As Americans gear up to travel for spring break, the fallout from the kidnapping of four Americans traveling to northern Mexico continues.
On Friday, the Texas Department of Public Safety (DPS) issued its own travel advisory for Mexico, urging Texans to avoid traveling to the country during spring break "due to the ongoing violence throughout that country."
"Drug cartel violence and other criminal activity represent a significant safety threat to anyone who crosses into Mexico right now," said DPS Director Steven McCraw in the DPS Mexico travel advisory. "We have a duty to inform the public about safety, travel risks, and threats. Based on the volatile nature of cartel activity and the violence we are seeing there, we are urging individuals to avoid travel to Mexico at this time."
The warning comes 10 days after four Americans who were traveling to Mexico for cosmetic surgery were kidnapped in Matamoros, Tamaulipas, one of the regions on the U.S. State Department's "Do Not Travel" list, and one of the regions that Canada advises its citizens to avoid all travel to.
"DPS understands many people do travel to Mexico without incident, but the serious risks cannot be ignored. All travelers are encouraged to carefully research any planned trips and, again, consider postponing or canceling travel to Mexico at this time," the advisory reads.
The Texas DPS cited other advisories, including the U.S. State Department's travel advisory, in its own announcement. The State Department warning advises Americans to be aware of the crime in certain parts of the country.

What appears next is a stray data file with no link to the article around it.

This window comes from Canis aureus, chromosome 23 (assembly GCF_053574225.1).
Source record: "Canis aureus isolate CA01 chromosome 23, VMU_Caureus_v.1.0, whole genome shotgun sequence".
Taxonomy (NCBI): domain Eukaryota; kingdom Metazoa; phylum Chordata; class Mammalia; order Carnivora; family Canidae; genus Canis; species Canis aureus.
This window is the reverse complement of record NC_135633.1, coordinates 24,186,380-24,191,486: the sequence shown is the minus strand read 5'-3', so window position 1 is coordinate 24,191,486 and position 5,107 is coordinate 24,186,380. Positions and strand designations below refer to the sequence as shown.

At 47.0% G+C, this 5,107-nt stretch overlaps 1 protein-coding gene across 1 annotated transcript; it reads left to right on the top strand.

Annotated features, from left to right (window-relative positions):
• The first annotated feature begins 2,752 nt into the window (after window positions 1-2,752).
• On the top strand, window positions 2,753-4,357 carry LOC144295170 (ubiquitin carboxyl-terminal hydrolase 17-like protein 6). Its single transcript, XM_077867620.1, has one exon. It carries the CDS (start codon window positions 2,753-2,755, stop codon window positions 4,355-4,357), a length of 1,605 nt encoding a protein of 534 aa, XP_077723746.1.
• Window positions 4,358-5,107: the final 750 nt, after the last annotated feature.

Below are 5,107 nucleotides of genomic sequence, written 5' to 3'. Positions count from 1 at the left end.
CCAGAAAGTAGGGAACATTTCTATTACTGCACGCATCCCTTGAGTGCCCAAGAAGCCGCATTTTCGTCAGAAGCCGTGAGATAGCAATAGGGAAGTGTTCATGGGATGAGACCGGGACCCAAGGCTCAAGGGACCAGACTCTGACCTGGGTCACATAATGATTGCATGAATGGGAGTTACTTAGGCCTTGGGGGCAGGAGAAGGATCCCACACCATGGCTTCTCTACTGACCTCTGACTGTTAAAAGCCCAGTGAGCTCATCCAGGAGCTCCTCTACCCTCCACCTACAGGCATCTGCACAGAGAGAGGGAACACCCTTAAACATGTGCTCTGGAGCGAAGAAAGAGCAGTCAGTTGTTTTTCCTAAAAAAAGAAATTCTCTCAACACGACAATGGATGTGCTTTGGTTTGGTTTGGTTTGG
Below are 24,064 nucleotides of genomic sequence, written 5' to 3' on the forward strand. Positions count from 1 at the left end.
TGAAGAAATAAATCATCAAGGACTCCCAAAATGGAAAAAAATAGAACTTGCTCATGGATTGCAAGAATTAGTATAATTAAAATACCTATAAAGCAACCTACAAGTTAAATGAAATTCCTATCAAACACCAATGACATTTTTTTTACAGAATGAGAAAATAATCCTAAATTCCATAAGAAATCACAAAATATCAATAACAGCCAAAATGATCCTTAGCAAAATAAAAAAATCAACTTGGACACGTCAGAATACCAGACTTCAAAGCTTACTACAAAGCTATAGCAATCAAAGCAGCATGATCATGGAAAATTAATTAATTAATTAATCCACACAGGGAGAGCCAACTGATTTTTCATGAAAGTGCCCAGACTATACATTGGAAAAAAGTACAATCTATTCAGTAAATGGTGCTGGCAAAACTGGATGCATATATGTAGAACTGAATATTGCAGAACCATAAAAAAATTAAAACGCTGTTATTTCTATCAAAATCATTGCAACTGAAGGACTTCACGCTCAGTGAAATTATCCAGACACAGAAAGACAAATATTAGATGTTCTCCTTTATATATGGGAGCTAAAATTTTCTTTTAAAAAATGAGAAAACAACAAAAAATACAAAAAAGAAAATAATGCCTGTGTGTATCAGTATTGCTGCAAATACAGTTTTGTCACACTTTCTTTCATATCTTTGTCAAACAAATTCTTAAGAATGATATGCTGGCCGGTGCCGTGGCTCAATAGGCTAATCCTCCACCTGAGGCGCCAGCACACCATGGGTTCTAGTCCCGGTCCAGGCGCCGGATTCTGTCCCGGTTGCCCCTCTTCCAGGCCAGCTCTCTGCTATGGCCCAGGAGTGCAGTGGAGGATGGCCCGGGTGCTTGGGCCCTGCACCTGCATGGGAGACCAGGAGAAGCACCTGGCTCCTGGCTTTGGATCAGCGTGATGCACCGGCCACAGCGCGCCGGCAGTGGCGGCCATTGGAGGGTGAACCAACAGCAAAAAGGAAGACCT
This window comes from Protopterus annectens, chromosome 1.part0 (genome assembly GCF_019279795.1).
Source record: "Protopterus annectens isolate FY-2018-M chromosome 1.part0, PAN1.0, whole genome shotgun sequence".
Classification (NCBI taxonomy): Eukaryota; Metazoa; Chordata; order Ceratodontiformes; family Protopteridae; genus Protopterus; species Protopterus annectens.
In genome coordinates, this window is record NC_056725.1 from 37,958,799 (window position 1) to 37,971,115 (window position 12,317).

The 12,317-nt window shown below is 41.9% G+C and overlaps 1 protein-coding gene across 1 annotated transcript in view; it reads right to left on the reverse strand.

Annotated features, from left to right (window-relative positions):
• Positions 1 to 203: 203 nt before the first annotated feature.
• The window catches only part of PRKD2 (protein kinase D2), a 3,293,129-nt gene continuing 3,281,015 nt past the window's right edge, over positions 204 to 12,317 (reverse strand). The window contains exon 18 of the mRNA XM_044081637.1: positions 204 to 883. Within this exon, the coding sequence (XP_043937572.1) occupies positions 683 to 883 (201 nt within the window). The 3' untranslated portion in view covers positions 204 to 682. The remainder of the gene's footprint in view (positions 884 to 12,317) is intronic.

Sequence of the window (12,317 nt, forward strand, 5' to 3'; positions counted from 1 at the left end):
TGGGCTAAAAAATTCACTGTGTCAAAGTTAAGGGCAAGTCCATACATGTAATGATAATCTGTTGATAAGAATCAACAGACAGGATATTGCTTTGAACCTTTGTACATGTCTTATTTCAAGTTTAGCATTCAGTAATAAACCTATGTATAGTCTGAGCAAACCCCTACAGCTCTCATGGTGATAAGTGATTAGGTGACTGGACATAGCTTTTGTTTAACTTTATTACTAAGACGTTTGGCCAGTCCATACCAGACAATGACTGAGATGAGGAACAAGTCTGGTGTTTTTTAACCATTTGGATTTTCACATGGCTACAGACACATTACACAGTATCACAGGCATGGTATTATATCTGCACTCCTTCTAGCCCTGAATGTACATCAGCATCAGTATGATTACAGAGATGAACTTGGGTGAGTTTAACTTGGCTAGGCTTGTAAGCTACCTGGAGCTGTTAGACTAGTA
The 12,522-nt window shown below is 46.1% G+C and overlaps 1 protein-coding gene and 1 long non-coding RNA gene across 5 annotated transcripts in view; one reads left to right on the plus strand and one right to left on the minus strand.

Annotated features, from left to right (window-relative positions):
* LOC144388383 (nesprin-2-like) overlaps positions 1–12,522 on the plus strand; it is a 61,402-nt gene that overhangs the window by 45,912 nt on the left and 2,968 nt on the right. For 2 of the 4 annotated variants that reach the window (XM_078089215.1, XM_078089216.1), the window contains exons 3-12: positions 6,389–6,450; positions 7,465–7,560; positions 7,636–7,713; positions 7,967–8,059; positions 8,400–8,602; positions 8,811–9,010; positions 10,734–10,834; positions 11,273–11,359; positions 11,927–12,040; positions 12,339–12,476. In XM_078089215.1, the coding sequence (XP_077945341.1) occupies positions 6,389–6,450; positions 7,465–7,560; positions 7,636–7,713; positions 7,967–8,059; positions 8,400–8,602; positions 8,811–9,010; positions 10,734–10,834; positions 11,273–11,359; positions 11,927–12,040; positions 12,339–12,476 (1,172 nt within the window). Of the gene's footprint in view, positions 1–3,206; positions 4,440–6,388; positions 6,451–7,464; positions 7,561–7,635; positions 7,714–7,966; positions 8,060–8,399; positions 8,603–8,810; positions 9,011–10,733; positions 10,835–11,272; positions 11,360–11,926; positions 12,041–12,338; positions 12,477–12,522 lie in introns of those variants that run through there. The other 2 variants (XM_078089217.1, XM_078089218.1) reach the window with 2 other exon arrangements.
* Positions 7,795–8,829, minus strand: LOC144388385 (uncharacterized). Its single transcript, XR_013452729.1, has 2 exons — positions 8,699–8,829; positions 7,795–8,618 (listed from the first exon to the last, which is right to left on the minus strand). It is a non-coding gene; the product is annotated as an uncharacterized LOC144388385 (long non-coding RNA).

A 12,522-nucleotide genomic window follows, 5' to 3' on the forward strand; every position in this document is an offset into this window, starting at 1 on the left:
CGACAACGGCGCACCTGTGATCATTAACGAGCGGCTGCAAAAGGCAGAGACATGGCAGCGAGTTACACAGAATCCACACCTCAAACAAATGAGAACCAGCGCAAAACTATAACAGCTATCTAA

"Violent crime - such as homicide, kidnapping, carjacking, and robbery - is widespread and common in Mexico," the warning reads. "The U.S. government has limited ability to provide emergency services to U.S. citizens in many areas of Mexico, as travel by U.S. government employees to certain areas is prohibited or restricted. In many states, local emergency services are limited outside the state capital or major cities."
The advisory isn't the same for all of Mexico; it is specific to regions. There are six states that the U.S. is warning not to travel to - Colima, Guerrero, Michoacan, Sinaloa, Tamaulipas, and Zacatecas. Tamaulipas is the region where the most recent incident took place.
Then, there are seven states that the U.S. is warning Americans to "reconsider" travel to - Baja California, Chihuahua, Durango, Guanajuato, Jalisco, Morelos, and Sonora.
Everywhere else in Mexico is either categorized under the "exercise increased caution" or "exercise normal precautions" banners. That includes some tourist hotspots like Quintana Roo, Mexico City, and Baja California Sur.